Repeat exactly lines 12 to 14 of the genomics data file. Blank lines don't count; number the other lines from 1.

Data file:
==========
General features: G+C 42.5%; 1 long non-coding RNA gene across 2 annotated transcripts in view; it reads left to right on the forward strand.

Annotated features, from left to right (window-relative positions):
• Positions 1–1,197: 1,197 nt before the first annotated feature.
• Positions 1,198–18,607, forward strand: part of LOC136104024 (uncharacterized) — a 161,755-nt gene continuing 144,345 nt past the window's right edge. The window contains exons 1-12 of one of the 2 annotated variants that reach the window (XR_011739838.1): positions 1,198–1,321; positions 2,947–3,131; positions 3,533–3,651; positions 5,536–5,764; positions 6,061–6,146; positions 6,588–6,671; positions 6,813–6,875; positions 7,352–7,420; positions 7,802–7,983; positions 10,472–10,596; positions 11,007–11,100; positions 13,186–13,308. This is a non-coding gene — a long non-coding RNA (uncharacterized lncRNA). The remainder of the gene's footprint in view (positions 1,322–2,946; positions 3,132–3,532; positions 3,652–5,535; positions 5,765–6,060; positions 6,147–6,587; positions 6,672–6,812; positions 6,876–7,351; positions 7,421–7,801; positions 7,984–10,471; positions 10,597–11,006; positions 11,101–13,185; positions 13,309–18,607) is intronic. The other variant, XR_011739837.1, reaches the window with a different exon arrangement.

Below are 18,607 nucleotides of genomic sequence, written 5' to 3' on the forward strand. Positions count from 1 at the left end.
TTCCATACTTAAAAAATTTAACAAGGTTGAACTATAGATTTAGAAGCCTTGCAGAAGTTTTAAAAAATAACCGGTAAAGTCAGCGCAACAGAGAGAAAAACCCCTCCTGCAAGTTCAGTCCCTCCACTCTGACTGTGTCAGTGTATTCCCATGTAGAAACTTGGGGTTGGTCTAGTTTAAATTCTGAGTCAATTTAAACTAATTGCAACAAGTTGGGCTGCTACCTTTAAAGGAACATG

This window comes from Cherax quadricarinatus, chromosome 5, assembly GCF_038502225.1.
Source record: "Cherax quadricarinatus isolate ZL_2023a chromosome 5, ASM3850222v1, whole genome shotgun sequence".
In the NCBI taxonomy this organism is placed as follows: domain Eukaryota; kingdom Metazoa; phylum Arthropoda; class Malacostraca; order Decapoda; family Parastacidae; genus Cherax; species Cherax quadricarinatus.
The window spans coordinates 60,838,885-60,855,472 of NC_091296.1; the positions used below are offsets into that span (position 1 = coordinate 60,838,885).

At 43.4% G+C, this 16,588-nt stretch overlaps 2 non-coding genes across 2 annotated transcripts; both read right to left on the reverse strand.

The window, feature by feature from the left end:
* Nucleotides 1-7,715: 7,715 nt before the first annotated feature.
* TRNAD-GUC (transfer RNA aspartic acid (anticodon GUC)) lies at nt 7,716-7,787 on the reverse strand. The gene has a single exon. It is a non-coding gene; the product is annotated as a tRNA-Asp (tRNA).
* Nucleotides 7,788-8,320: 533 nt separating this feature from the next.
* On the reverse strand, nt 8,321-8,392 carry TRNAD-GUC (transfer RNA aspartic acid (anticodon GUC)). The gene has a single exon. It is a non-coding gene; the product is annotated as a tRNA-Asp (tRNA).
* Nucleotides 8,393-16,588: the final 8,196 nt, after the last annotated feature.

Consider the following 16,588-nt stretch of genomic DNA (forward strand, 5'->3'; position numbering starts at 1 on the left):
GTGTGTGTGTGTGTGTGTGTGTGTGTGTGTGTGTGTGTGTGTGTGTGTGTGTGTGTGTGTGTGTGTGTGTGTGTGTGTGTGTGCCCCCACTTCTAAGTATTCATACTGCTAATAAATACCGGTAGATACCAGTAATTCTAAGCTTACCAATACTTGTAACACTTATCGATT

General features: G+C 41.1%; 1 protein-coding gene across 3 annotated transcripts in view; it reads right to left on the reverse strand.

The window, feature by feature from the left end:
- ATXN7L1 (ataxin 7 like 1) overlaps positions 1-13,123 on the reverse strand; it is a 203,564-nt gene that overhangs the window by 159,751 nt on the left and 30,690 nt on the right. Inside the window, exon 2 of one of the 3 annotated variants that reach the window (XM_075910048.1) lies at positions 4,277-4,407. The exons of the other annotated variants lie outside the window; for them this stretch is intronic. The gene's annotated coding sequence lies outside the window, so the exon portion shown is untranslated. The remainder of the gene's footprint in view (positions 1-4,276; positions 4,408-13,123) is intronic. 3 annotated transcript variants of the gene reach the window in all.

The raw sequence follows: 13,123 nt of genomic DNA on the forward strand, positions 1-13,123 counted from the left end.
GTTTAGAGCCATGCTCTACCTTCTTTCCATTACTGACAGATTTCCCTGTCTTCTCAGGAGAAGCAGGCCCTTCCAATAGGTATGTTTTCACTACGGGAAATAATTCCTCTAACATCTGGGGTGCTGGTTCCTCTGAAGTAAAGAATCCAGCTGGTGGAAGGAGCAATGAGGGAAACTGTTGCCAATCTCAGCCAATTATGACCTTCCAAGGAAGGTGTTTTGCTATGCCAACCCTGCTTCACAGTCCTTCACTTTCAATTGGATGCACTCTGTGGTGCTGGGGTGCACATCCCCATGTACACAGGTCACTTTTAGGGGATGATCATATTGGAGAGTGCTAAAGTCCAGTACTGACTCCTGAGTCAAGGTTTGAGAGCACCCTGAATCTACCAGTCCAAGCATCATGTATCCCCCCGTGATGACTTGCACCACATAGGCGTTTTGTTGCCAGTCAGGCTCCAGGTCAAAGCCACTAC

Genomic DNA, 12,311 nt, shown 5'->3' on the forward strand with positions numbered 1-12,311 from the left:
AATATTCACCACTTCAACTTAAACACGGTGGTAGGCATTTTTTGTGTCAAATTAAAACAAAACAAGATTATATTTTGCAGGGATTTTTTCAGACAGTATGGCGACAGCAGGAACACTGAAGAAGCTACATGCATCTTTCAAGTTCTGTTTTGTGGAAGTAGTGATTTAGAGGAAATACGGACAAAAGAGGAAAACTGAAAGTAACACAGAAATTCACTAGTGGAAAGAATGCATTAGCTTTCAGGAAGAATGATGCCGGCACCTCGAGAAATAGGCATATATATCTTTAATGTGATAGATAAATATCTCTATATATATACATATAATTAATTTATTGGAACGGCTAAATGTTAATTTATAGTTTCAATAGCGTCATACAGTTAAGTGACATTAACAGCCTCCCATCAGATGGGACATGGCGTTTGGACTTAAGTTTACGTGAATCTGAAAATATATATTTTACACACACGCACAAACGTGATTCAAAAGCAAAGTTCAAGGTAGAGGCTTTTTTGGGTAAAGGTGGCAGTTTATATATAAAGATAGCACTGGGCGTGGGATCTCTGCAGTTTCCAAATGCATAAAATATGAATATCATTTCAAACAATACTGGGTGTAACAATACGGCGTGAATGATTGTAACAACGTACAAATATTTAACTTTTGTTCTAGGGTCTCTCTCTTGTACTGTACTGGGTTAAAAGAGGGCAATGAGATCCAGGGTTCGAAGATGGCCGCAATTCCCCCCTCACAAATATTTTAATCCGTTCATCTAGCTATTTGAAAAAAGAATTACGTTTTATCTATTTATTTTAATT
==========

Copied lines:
The window, feature by feature from the left end:
* Nucleotides 1-7,715: 7,715 nt before the first annotated feature.
* TRNAD-GUC (transfer RNA aspartic acid (anticodon GUC)) lies at nt 7,716-7,787 on the reverse strand. The gene has a single exon. It is a non-coding gene; the product is annotated as a tRNA-Asp (tRNA).